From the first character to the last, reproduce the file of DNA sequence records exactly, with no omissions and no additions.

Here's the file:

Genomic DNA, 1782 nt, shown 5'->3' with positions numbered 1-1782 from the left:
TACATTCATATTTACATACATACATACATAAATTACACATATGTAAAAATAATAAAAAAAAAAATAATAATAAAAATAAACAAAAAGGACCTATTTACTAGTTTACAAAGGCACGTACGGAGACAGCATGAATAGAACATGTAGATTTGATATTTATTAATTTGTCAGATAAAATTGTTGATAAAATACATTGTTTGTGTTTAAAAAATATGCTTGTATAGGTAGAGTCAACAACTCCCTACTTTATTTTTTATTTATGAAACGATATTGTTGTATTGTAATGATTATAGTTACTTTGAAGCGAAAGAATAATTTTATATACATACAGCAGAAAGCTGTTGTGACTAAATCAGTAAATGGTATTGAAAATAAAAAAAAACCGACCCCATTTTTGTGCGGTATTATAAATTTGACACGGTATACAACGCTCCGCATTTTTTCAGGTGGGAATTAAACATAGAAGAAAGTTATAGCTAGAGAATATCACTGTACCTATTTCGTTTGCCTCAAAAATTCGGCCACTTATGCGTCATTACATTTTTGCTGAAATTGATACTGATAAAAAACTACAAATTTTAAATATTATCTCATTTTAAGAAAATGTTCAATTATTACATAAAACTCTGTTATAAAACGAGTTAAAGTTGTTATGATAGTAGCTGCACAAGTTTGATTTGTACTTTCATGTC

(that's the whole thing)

Genomic DNA, 1782 nt, shown 5'->3' with positions numbered 1-1782 from the left:
TACATTCATATTTACATACATACATACATAAATTACACATATGTAAAAATAATAAAAAAAAAAATAATAATAAAAATAAACAAAAAGGACCTATTTACTAGTTTACAAAGGCACGTACGGAGACAGCATGAATAGAACATGTAGATTTGATATTTATTAATTTGTCAGATAAAATTGTTGATAAAATACATTGTTTGTGTTTAAAAAATATGCTTGTATAGGTAGAGTCAACAACTCCCTACTTTATTTTTTATTTATGAAACGATATTGTTGTATTGTAATGATTATAGTTACTTTGAAGCGAAAGAATAATTTTATATACATACAGCAGAAAGCTGTTGTGACTAAATCAGTAAATGGTATTGAAAATAAAAAAAAACCGACCCCATTTTTGTGCGGTATTATAAATTTGACACGGTATACAACGCTCCGCATTTTTTCAGGTGGGAATTAAACATAGAAGAAAGTTATAGCTAGAGAATATCACTGTACCTATTTCGTTTGCCTCAAAAATTCGGCCACTTATGCGTCATTACATTTTTGCTGAAATTGATACTGATAAAAAACTACAAATTTTAAATATTATCTCATTTTAAGAAAATGTTCAATTATTACATAAAACTCTGTTATAAAACGAGTTAAAGTTGTTATGATAGTAGCTGCACAAGTTTGATTTGTACTTTCATGTC